Feeling at One with the World: Van Morrison’s Moondance

By Daniel Garrett

Van Morrison, Moondance
Produced by Van Morrison
Warner Bros. Records, 1970

Van Morrison’s singing of the songs on the album Moondance is earthy, rounded, deep, and sensual, especially in the opening mellow, rhythm song with strings and horns, “And It Stoned Me,” a reminiscence of two young men on a fishing excursion interrupted by rain—and when the rain ends they get a truck ride to the swimming hole and later, on their way home, a neighbor gives them a drink: it is a song about pleasure, feeling at one with the world; a song of deep refreshment.  Yet, the secret of that song might be a lingering, thoughtful melancholy (melancholy and pleasure can be part of the same experience).  Moondance, featuring songs such as “Moondance,” “Crazy Love,” “Caravan,” and “Into the Mystic,” is a great album.  The energy in the song “Moondance” is in the singing, the piano, the saxophone, and the flute; and the energy is dazzling.  “Well, it’s a marvelous night for a Moondance, with the stars up above in your eyes,” sings Van Morrison, a guitarist, amid the jazz rhythm, percussion, and flute of “Moondance.”  While Jeff Labes plays piano, Jack Schrorer saxophone, Collin Tillton flute, and Garry Malabar drums, Van Morrison’s singing is fast, light, sprightly; and it is one of his most likable songs, with an exuberance that enters the listener’s spirit.  “All the night’s magic seems to whisper and hush,” he sings.  The piano playing is playful and speculative, perfectly so.  “She give me love, love, love, love, crazy love,” Morrison sings in the refrain of “Crazy Love,” an intimate, gentle, tender, soulful song with voice and chorus.  His hushed singing suggests wonder; and it is singing that bridges genders, ethnicities.  The song’s arrangement is spare but fine; and care is perceptible.  “She take away my trouble, take away my grief,” Morrison sings.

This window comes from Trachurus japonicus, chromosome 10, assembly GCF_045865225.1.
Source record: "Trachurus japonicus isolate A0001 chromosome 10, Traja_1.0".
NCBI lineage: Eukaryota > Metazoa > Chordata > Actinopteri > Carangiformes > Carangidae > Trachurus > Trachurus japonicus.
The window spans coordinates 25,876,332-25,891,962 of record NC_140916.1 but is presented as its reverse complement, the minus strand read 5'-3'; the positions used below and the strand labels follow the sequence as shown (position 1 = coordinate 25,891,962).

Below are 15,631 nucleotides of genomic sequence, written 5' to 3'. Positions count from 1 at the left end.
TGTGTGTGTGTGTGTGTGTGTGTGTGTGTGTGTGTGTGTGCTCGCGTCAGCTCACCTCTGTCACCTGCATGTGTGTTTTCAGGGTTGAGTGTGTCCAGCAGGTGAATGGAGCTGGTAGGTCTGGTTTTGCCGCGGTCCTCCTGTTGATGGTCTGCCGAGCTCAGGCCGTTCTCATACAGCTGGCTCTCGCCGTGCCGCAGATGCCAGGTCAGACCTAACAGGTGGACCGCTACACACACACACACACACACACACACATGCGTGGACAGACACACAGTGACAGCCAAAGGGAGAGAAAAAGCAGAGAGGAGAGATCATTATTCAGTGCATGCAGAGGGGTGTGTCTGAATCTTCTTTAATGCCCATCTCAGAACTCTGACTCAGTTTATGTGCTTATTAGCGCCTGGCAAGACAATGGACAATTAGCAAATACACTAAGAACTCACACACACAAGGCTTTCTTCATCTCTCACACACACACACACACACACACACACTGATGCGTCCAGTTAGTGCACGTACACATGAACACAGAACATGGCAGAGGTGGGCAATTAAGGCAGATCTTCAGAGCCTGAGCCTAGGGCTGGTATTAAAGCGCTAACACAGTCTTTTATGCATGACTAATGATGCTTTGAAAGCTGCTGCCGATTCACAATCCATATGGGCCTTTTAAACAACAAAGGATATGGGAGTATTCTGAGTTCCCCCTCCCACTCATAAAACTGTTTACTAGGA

The Belfast-born George Ivan Morrison grew up loving jazz and blues recordings; and as a boy Van Morrison learned how to play guitar, saxophone and harmonica, and he quit school to play music, even traveling in Europe, before returning to Belfast, where he started a music club.  His band Them achieved some popularity in the mid-1960s, but he was soon performing alone, launching his solo career with “Brown Eyed Girl” in 1967.  Morrison created the experimental album Astral Weeks in 1968, and then Moondance in 1970.  There is freedom perceptible in the mood of Moondance.  (Of course, liquor and marijuana are as likely sources for the vibe as is meditation.)  With a sultry, shuffling beat and sensuous rhythm, and with each note of the beautiful guitar playing clear, a relaxed communal scene is created in Moondance’s “Caravan,” a festive song of memory and friendship and pleasure.  The opening bars create a momentum that the simple refrain fulfills; and the pattern is satisfyingly repeated.  The call and response of voice and music in “Caravan” adds drama; and the changes in the tone of Morrison’s voice recreates living human experience.  With its lyric appreciation of nature, of wind and sun and sea, the composition “Into the Mystic” easily suggests a change in consciousness, if not other spiritual realms, and the tune has a rhythm that is dense and appealing, and as on most of the album the mood is relaxed and sensual and soulful.  There is a great deal of simple intimacy in Van Morrison’s songs.  “Put away all your walking shoes, then you come running to me,” he sings in “Come Running.”  With its busy arrangement, “Come Running” is enthusiastic, rambunctious.  It has a spinning, spiraling energy to which it is easy to imagine people swirling in dance.  The composition “These Dreams of You” sounds a bit like folk music (is there a fiddle or banjo?), but it is ultimately the horn-laden serenade of rhythm-and- blues.  Morrison’s voice can sound rough, grasping, but that does not repel the listener, as it is an expressive and natural tone rather than a calculated or forced one.  Van Morrison’s focus on character, emotion, act, and memory turns experience into a kind of romance.